The utilities sector is a highly dynamic environment which has undergone major changes, particularly from the perspective of the end user. These changes have generated new opportunities, but are also forcing services companies to reinvent themselves continuously, due to the emergence of new technologies, new competitors, legislative changes, etc.
There are two key challenges within the sector: client search for models of efficiency and new mobility models, amongst these the increased presence of electric vehicles.
Users setting the management model
As for the first of these challenges, energy services contracts in Spain have revolutionised the energy management model from the user’s perspective, significantly improving productivity.
Today, companies oversee design, solutions, energy acquisition, operation and maintenance and facility life cycle, and this has contributed to a marked reduction in energy consumption and emissions. This model has completely changed the way in which utilities contracts functioned, since the risk on energy consumption, design and operation of the facilities now lie with the company, rather than with the client.
In this sense, the sector has seen major changes, such as in legislation, with a strong impact on renewable energies and efficiency. Other changes are technological in nature, such as LED lighting: a technology which is highly valued today but which some years was highly questioned as to its feasibility in certain areas such as public lighting, where there are now numerous successful projects. And, finally, macroeconomic changes, with public institutions, companies and users having to modernise facilities and reduce operating costs at a time when access to funding was a serious constraint for sectoral growth.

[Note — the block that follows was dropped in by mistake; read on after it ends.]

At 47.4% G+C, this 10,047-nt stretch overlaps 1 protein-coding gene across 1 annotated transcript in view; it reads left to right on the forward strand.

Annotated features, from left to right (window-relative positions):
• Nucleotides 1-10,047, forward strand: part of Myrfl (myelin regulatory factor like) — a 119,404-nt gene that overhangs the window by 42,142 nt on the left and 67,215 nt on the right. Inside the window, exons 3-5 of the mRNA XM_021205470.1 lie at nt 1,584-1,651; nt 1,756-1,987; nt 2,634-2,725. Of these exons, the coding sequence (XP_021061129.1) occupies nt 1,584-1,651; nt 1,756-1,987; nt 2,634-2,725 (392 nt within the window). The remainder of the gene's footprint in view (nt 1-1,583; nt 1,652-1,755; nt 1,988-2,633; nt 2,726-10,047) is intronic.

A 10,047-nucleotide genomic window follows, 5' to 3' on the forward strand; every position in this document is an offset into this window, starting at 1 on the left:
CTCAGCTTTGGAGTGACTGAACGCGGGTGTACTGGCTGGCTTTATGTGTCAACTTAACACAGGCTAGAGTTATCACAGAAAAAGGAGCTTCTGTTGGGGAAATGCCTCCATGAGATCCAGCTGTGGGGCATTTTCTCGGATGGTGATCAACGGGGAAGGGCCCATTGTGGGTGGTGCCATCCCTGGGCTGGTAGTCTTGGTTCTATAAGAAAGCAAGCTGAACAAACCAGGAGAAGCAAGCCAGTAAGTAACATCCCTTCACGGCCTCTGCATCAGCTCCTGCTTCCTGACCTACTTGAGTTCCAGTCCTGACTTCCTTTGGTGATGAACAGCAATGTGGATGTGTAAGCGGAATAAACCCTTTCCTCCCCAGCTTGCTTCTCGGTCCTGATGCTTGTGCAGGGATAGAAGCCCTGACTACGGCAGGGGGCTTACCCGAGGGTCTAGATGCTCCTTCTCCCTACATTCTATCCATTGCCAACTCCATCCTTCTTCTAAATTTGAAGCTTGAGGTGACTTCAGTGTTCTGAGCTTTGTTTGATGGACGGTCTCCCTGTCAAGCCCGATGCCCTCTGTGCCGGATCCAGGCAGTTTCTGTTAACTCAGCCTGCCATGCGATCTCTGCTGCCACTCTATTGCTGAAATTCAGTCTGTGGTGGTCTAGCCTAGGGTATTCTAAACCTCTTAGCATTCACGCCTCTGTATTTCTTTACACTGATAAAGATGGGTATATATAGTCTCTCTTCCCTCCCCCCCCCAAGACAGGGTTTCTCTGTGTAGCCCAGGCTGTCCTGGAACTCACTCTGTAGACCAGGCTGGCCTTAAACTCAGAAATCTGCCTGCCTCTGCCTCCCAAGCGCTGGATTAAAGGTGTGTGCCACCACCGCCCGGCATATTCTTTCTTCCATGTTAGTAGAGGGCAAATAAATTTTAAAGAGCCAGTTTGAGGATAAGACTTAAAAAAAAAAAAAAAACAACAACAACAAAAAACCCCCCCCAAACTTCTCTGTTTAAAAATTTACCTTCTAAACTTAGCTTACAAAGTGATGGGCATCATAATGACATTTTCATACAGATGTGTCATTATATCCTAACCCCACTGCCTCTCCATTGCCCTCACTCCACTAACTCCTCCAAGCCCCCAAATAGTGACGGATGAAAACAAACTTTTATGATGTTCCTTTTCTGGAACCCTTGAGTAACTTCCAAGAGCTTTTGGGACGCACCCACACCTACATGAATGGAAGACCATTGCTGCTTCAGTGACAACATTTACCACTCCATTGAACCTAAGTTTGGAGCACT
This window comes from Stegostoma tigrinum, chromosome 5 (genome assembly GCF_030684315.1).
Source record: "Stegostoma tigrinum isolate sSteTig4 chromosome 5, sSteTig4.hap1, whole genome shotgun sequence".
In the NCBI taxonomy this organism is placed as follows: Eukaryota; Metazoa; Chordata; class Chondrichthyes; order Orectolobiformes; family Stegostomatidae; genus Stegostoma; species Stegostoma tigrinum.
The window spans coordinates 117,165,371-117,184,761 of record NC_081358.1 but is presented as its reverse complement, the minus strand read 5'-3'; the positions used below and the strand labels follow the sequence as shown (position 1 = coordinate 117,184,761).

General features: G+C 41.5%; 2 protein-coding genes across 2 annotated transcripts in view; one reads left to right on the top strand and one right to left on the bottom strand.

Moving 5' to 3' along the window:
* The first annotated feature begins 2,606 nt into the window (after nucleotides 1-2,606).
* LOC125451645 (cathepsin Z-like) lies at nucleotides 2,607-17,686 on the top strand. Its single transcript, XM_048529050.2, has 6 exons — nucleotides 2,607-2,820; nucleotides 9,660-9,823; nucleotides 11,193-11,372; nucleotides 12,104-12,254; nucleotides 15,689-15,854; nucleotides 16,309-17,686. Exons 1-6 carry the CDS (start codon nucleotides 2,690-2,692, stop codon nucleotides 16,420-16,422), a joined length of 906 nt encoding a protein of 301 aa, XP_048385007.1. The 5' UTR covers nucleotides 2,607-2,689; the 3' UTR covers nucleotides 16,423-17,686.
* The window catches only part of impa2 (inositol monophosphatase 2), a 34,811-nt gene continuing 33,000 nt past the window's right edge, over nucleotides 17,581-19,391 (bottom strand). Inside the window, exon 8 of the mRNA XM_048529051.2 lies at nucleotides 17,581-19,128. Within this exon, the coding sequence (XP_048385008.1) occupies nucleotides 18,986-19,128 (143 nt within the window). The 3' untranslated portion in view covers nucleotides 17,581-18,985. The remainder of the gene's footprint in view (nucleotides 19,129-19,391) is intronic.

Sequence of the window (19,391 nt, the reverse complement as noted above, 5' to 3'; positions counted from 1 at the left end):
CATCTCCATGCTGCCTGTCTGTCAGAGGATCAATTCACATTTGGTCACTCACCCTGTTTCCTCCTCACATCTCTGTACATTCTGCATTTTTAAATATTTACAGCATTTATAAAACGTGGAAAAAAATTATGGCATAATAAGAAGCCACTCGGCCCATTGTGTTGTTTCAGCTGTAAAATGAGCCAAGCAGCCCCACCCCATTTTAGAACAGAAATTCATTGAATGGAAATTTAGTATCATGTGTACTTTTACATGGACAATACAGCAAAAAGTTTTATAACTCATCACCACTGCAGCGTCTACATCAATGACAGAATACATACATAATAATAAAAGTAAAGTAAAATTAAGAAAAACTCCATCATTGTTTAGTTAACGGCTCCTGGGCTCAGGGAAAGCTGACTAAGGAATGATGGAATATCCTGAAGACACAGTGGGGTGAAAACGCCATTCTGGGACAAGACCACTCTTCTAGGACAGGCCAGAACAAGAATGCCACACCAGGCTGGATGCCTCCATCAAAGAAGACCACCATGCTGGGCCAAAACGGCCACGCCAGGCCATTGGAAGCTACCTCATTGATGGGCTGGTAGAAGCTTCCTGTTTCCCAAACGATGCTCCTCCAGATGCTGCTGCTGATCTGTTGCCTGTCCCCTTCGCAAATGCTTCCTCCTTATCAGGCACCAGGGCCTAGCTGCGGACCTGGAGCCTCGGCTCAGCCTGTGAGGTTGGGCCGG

Today, thanks to financial stability, this is no longer the case and there is significant support available to promote solutions of this type, especially for the public sector.
New mobility models
The second key challenge within the energy services sector are new mobility models and the emergence of electric vehicles, which are providing a shift in the market towards a more disaggregated demand and an efficient network to allow growth and expansion of solutions of this type, with users increasingly demanding such services. One example of this is ZITY, the Ferrovial Services car sharing scheme which currently has a fleet of 500 cars operating in Madrid.
In short, we can say that the energy efficiency market is dynamic and competitive. Clients are ever more demanding, and this forces companies to improve our processes, become more efficient and innovate. The market has grown rapidly, and the number of competitors is increasing, which means that the only way of achieving competitive advantage is through the development of new digital solutions and providing added value. An example is the EMMOS tool, which detects changes, controls consumption and enables a response to any kind of incident. Moreover, artificial intelligence and machine learning technologies are being used to predict trends and improve processes.
The energy services contract model in the SME market, and more particularly in the Spanish market, are areas to be explored. The domestic sector is aware of all the solutions and technologies available on the market, and is highly committed to emissions reductions.
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